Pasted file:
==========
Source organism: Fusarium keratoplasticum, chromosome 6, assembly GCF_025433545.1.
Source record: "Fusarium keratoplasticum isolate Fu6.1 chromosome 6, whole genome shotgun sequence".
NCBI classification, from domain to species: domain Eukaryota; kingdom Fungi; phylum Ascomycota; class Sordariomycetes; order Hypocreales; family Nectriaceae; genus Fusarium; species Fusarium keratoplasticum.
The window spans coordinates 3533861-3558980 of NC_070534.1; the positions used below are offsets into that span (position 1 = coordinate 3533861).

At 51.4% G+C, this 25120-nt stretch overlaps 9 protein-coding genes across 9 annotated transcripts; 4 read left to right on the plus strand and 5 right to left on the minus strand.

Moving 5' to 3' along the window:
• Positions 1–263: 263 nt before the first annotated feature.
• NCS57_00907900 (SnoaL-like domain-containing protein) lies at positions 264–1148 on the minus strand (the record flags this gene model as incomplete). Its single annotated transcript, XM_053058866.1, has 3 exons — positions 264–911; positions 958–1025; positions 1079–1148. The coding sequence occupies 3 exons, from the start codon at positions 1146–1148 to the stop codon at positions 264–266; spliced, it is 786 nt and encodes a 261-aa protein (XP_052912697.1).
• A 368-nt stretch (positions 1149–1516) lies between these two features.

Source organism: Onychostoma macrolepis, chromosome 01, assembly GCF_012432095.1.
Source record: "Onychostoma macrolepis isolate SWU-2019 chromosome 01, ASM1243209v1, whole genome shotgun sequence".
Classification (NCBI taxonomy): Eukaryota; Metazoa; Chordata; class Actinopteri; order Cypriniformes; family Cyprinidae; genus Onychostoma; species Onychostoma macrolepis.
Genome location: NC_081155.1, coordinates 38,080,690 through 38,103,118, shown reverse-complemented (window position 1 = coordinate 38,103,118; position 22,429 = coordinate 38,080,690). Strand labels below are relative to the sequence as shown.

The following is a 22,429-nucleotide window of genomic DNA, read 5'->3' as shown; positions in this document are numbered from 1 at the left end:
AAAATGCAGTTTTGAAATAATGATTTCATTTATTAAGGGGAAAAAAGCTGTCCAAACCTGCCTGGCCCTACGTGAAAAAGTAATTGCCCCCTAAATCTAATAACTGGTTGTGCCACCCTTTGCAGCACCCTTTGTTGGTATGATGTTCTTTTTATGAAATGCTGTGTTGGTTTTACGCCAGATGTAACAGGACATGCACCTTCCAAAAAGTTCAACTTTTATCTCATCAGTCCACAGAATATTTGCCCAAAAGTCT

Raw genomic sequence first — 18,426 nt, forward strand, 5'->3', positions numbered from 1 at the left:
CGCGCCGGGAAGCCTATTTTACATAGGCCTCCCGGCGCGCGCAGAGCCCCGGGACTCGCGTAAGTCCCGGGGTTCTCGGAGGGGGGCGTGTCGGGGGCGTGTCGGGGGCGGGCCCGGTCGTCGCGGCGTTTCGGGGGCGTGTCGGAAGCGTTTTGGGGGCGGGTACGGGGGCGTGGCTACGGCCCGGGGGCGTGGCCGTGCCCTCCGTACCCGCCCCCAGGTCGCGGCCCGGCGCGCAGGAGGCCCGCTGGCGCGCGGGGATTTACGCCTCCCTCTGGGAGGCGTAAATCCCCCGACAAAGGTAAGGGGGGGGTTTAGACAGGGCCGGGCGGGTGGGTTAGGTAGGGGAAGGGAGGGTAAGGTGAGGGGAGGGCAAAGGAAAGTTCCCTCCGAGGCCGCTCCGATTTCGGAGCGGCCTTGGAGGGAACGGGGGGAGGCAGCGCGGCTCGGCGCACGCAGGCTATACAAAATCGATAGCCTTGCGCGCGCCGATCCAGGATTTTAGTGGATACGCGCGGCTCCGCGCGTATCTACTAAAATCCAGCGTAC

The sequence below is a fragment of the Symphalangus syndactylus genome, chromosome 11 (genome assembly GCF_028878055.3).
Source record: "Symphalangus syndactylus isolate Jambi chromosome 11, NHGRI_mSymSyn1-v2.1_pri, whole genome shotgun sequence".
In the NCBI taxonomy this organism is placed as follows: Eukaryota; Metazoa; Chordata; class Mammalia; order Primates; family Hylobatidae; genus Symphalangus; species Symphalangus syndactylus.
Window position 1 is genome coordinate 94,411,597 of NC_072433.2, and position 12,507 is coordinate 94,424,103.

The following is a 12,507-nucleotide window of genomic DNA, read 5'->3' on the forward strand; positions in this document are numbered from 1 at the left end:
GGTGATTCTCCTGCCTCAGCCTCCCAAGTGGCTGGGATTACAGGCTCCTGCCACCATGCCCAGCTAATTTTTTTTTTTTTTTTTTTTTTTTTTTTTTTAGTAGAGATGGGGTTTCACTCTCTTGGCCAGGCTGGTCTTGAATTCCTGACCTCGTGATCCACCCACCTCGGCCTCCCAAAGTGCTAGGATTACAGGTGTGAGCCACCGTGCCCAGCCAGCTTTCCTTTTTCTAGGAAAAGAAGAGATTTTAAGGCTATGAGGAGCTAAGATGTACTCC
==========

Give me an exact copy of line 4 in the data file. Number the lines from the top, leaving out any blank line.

The window spans coordinates 3533861-3558980 of NC_070534.1; the positions used below are offsets into that span (position 1 = coordinate 3533861).